Let's Work Together
Are you looking to relocate your existing business or searching for a great location for a new business? You've come to the right place. Locating your business in the Quincy Port District will benefit you and your business(es) in many ways. Contact us today to see how we work togther to make it happen.
April 21, 2012
By Ryan Lancaster,
QUINCY - A report issued by Greenpeace this week holds Quincy up as a relatively 'green' option for technology companies looking to place data centers.
The 52-page report, titled "How Clean Is Your Cloud," analyzed the energy policies and data center operations of leading technology companies such as Apple, Yahoo!, Microsoft and Dell, all of which store vast amounts of information used in cloud computing.
With some exceptions, the report says, most tech companies are failing to adopt clean energy practices and are still reliant on energy sources such as coal-fired power plants to run their power-hungry data centers.
Speaking to the Seattle Times, Greenpeace senior policy analyst Gary Cook, who is the report's author, said Quincy is "a good place to go," pointing to the area's access to hydropower via Grant County PUD.
Quincy currently has several data centers, including those operated by Yahoo!, Dell and Microsoft.
Yahoo! and Dell ranked highest in the report among the 14 firms listed on a "clean energy index" - both scored in the 56 percent range - but Microsoft was in the bottom five companies, with a score of about 14 percent.
Greenpeace lauded Yahoo! for "prioritizing access to renewable energy in their cloud expansion, and (becoming) more active in supporting policies to drive greater renewable energy investment."
Dell was given a "C" rating for infrastructure siting, but the company did get points for some recent investments, including its data center in Quincy, which the report said "showcases a preference for renewable energy."
Greenpeace suggested Dell should announce a preference for renewable energy to better clarify its policy to various utilities and countries vying for its business.
Microsoft, meanwhile, was chided for not having a "stated or consistent" data center siting policy that gives preference to renewable energy sources. Although Microsoft shows progress in some areas, such as the expansion of the Quincy site, the company is also expanding its data center infrastructure in Virginia, which is heavily reliant on coal and nuclear power, according to the report.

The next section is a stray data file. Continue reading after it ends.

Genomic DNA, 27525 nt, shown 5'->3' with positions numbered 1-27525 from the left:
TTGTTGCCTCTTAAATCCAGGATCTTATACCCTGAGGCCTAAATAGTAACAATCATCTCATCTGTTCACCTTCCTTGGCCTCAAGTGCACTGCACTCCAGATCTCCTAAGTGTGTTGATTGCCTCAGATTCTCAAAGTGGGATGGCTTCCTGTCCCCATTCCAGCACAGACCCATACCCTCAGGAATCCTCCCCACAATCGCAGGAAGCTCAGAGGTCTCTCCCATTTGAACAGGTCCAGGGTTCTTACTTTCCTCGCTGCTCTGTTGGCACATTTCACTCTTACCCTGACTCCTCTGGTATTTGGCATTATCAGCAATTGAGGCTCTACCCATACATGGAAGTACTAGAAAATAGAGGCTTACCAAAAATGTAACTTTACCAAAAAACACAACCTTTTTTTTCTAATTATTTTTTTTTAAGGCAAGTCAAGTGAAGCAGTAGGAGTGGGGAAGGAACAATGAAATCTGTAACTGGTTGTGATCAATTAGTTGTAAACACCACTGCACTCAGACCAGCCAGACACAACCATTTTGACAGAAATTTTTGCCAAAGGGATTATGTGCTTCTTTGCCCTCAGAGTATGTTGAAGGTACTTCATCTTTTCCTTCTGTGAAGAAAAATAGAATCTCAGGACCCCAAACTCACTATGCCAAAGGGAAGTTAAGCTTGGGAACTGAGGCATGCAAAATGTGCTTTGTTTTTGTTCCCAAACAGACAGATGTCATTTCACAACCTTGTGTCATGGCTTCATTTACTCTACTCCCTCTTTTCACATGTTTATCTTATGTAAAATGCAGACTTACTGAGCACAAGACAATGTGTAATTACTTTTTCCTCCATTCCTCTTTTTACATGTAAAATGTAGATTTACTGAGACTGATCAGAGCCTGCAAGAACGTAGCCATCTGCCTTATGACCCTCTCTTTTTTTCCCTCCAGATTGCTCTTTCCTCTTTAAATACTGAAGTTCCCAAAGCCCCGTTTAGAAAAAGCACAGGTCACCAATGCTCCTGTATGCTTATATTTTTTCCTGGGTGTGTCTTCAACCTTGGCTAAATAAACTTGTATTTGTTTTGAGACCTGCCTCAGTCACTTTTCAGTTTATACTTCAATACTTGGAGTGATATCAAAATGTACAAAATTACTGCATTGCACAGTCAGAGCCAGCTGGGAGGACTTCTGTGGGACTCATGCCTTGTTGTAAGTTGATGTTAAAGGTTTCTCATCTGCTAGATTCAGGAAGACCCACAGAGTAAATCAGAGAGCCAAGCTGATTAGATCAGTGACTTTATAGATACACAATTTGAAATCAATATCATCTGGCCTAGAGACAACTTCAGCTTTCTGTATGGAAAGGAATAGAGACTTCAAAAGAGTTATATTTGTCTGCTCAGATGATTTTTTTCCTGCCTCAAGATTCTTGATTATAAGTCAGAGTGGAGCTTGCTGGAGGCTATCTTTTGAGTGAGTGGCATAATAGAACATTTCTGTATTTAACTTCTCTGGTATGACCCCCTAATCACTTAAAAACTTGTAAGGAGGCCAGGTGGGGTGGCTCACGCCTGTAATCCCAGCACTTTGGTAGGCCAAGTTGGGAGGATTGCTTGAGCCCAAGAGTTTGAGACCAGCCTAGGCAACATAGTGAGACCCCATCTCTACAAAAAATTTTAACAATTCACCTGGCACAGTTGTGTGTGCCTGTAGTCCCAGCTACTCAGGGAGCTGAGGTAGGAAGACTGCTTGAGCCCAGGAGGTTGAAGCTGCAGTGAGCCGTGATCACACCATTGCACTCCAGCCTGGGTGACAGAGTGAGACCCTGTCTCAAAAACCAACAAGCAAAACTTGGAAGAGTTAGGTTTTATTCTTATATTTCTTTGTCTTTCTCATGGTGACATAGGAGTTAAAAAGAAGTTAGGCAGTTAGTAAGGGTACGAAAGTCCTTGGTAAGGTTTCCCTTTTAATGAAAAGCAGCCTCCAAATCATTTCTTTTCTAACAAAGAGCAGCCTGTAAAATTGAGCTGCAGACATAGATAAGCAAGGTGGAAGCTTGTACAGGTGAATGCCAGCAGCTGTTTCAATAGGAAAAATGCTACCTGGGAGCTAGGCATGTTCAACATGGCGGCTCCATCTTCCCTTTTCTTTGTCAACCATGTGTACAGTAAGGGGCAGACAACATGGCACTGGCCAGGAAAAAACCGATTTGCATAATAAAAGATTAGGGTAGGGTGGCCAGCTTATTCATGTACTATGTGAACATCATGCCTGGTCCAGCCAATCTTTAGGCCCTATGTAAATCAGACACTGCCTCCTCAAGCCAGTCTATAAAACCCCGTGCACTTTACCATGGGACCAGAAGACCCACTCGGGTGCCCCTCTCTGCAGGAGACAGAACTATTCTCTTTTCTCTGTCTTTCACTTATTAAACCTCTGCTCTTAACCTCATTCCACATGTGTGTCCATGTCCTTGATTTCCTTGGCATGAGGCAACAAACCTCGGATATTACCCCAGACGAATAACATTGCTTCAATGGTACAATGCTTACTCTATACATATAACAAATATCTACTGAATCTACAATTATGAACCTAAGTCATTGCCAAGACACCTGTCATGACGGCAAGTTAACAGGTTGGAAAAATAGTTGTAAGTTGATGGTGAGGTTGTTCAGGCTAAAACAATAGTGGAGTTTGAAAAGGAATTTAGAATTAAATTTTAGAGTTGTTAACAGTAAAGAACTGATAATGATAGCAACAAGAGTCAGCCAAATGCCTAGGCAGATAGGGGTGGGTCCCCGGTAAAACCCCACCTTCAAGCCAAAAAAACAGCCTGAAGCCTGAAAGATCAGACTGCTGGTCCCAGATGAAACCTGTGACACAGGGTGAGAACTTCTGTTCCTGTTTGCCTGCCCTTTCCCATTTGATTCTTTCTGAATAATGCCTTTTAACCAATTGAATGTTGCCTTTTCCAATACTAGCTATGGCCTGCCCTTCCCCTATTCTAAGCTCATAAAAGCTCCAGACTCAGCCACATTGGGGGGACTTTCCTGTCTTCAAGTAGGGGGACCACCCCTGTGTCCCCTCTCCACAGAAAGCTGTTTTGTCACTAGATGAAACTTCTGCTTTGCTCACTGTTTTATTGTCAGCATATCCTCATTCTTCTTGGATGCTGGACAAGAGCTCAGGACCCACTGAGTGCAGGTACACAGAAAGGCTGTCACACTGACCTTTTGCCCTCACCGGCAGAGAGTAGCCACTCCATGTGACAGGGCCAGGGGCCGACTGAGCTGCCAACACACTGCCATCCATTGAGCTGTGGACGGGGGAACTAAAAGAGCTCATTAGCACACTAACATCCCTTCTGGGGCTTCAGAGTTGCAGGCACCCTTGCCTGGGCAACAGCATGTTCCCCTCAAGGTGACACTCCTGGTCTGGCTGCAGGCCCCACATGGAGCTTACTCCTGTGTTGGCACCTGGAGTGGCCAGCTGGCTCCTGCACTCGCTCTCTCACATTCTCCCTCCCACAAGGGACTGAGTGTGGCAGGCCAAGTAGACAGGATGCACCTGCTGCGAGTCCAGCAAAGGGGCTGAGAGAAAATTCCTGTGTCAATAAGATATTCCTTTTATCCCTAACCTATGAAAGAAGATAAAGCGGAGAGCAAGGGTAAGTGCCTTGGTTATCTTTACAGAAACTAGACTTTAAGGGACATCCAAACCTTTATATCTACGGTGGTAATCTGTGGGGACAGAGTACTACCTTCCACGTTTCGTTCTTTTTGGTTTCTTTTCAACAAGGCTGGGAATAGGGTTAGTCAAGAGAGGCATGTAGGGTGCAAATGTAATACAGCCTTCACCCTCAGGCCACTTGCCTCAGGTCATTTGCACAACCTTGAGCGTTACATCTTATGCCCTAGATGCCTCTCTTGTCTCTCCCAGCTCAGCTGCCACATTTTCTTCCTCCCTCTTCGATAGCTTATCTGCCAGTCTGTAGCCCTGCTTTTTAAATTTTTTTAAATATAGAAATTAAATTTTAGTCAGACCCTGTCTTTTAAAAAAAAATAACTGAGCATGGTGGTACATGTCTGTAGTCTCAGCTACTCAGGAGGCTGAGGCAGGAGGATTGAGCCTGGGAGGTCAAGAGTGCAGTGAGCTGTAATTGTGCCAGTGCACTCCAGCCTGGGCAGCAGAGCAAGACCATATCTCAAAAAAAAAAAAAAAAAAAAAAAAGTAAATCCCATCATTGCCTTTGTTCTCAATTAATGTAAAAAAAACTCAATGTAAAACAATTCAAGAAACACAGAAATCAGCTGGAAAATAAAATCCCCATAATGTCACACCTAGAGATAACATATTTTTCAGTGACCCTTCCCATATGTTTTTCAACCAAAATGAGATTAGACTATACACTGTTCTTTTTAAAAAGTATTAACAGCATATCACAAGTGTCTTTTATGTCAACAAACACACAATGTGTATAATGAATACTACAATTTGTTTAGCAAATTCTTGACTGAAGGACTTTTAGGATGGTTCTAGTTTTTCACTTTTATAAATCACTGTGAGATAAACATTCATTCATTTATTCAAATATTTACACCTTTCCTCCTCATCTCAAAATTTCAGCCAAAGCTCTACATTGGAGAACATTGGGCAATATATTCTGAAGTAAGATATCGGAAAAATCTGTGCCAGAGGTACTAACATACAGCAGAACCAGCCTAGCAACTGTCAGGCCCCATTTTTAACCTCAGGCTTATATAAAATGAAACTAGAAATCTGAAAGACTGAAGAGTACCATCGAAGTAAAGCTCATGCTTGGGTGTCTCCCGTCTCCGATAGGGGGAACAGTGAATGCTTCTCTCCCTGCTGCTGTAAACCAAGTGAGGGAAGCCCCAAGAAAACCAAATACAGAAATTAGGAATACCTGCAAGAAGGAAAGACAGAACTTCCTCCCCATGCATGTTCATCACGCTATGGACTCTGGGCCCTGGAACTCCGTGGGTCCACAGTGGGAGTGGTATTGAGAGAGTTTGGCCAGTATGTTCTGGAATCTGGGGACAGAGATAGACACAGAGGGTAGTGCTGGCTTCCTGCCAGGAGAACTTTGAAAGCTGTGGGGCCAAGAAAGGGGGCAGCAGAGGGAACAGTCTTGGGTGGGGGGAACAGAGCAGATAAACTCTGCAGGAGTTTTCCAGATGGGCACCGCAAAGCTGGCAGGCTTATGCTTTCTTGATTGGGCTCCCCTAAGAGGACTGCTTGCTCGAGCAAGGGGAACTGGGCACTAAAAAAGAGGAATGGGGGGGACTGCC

The report details how parts of Washington and Oregon have earned the nickname of the "Silicon Forest" due to the high concentration of tech companies in the region. Washington, and Grant County in particular, scored points for having a large amount of hydropower, while eastern Oregon was rebuked for importing about 60 percent of its energy from coal plants outside the state through the power company PacifiCorp.
Facebook located its first data center in Prineville, Oregon, and Apple has reportedly opted to invest its second iCloud data center there as well.
"As cloud companies look to further expand in this region, much more careful attention must be paid to the overall electricity ecosystem, and where the supply of electricity to meet additional demand will come from," the report states. "Without further investment in renewable energy to ensure the demand from cloud infrastructure is being matched with adequate additional renewable energy capacity, cloud companies could outstrip local supply, resulting in the further importing of coal power from PacifiCorp and others outside the region, instead of making the rest of the surrounding grid greener."